One of the most persistent health claims for vitamin C supplementation is the prevention and treatment of the common cold. Recent meta-analyses of the data from 70 years of placebo-controlled trials demonstrated an overabundance of poorly controlled trials with no apparent focus on the mechanism and biological relevance of vitamin C supplementation [125,126]. Despite the large number of research studies, the evidence supporting the effects of vitamin C supplements on cold incidence and duration has been relatively weak, with the exception of marathon runners, skiers, soldiers in subarctic conditions [125], or individuals with chronic gastritis [127]. A tendency to include older data is a common pitfall for the analysis of vitamin C research, performed when our understanding of vitamin C in biology was limited, and thus allowing for a bias toward poorer designed studies. Our understanding of vitamin C’s role in biology has improved over time, leaving a re-analysis of these studies unable to provide any substantial conclusions with respect to the common cold and other proposed health effects of vitamin C supplementation. To resolve the controversies, a modern approach of evaluating rigorously designed, mechanism-based studies is necessary.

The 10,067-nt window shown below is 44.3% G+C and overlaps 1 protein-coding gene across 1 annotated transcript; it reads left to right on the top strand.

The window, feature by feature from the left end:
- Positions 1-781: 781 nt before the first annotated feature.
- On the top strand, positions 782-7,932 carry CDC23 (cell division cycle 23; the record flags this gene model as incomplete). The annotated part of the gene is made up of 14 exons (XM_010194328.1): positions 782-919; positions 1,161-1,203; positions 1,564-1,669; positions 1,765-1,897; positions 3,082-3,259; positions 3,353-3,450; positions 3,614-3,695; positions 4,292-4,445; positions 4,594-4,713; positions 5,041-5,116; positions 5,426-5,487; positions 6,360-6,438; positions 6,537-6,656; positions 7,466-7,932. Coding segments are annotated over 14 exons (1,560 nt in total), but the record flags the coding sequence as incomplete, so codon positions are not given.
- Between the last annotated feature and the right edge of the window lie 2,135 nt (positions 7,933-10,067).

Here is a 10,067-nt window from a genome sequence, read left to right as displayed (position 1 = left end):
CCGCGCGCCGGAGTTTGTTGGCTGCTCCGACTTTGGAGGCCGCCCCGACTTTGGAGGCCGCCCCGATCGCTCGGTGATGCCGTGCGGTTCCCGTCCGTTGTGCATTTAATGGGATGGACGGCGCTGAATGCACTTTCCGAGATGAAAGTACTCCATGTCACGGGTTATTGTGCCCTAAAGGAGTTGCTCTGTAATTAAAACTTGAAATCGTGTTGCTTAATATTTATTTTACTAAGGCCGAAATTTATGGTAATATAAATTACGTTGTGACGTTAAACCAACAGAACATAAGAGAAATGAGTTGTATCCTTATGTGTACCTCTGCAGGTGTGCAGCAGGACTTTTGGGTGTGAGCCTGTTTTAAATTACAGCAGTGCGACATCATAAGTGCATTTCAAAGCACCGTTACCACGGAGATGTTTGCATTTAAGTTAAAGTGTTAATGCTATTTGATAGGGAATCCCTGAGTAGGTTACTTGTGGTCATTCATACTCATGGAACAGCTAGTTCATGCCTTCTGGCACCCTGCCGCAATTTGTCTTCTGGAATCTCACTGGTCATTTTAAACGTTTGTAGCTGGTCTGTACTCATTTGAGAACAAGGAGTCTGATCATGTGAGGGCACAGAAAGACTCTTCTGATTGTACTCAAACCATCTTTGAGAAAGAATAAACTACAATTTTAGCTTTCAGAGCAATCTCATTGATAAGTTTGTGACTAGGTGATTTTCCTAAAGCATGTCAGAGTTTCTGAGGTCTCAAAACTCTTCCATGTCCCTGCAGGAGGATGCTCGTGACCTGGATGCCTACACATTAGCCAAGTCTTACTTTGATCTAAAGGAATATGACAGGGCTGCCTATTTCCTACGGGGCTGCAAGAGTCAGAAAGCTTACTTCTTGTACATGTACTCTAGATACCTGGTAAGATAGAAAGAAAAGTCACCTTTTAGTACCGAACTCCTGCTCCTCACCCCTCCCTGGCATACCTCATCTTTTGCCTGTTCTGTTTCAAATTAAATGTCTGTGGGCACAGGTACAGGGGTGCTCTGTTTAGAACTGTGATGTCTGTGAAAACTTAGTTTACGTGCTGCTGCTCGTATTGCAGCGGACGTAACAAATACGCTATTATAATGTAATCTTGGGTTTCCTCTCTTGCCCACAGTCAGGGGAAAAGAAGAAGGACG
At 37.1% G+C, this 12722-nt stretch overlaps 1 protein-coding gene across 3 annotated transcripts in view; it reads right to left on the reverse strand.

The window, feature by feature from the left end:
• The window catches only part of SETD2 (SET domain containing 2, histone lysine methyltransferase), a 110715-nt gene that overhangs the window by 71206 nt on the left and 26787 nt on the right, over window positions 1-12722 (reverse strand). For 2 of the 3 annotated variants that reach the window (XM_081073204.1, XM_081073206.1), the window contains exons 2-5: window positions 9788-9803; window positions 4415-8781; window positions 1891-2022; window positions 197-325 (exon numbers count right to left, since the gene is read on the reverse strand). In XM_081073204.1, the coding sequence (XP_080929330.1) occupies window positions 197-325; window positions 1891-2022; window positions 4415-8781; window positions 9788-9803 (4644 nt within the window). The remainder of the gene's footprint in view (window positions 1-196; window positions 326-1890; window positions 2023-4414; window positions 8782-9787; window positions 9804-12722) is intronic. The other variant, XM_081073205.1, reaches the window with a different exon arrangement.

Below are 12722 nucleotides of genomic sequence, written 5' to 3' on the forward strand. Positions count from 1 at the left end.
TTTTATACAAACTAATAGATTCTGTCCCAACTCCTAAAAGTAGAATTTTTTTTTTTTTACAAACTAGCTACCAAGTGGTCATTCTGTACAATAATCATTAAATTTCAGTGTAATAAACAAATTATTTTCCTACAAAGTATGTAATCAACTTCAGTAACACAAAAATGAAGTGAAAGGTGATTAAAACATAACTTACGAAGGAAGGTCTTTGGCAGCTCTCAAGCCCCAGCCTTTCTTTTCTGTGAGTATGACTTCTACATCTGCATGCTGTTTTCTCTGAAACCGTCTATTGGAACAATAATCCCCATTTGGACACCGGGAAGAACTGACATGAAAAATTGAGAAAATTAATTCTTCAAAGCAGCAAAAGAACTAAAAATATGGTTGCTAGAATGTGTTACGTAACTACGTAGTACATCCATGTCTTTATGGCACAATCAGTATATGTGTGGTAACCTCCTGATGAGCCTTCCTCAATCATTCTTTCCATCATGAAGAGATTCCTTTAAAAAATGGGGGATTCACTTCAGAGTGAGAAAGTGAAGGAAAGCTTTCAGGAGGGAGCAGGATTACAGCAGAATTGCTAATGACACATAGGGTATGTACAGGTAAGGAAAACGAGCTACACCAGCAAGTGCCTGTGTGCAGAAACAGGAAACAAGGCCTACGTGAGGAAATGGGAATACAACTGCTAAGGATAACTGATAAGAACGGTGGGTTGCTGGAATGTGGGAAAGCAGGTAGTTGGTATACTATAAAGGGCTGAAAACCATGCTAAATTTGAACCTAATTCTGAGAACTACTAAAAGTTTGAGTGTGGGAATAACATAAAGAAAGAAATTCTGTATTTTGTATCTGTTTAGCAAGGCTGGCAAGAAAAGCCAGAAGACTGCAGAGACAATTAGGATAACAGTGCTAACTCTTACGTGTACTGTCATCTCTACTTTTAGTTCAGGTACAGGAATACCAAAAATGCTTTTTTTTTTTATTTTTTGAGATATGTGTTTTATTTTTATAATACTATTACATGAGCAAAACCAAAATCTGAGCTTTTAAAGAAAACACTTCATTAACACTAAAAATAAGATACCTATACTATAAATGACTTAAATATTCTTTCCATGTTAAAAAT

2.3.4. Supplementing C: From Formulation to Dose